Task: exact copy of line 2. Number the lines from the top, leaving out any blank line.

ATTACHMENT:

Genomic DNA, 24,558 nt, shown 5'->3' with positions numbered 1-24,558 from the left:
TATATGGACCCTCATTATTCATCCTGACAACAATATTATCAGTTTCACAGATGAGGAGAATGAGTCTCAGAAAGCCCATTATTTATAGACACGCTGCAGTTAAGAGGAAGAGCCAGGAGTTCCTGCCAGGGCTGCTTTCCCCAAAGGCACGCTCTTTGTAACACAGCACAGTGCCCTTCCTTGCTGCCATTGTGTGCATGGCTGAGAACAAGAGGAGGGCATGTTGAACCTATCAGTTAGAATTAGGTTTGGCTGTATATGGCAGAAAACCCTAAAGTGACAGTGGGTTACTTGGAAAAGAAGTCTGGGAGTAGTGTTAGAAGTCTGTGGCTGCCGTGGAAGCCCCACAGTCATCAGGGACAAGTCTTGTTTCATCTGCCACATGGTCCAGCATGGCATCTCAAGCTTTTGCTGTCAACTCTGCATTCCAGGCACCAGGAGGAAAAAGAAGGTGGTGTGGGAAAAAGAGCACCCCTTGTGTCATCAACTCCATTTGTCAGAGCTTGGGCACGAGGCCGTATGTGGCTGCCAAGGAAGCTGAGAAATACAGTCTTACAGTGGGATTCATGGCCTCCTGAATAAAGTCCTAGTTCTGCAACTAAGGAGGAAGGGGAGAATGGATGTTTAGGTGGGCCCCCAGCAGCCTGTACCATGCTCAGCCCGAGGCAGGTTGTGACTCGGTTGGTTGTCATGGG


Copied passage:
TATATGGACCCTCATTATTCATCCTGACAACAATATTATCAGTTTCACAGATGAGGAGAATGAGTCTCAGAAAGCCCATTATTTATAGACACGCTGCAGTTAAGAGGAAGAGCCAGGAGTTCCTGCCAGGGCTGCTTTCCCCAAAGGCACGCTCTTTGTAACACAGCACAGTGCCCTTCCTTGCTGCCATTGTGTGCATGGCTGAGAACAAGAGGAGGGCATGTTGAACCTATCAGTTAGAATTAGGTTTGGCTGTATATGGCAGAAAACCCTAAAGTGACAGTGGGTTACTTGGAAAAGAAGTCTGGGAGTAGTGTTAGAAGTCTGTGGCTGCCGTGGAAGCCCCACAGTCATCAGGGACAAGTCTTGTTTCATCTGCCACATGGTCCAGCATGGCATCTCAAGCTTTTGCTGTCAACTCTGCATTCCAGGCACCAGGAGGAAAAAGAAGGTGGTGTGGGAAAAAGAGCACCCCTTGTGTCATCAACTCCATTTGTCAGAGCTTGGGCACGAGGCCGTATGTGGCTGCCAAGGAAGCTGAGAAATACAGTCTTACAGTGGGATTCATGGCCTCCTGAATAAAGTCCTAGTTCTGCAACTAAGGAGGAAGGGGAGAATGGATGTTTAGGTGGGCCCCCAGCAGCCTGTACCATGCTCAGCCCGAGGCAGGTTGTGACTCGGTTGGTTGTCATGGG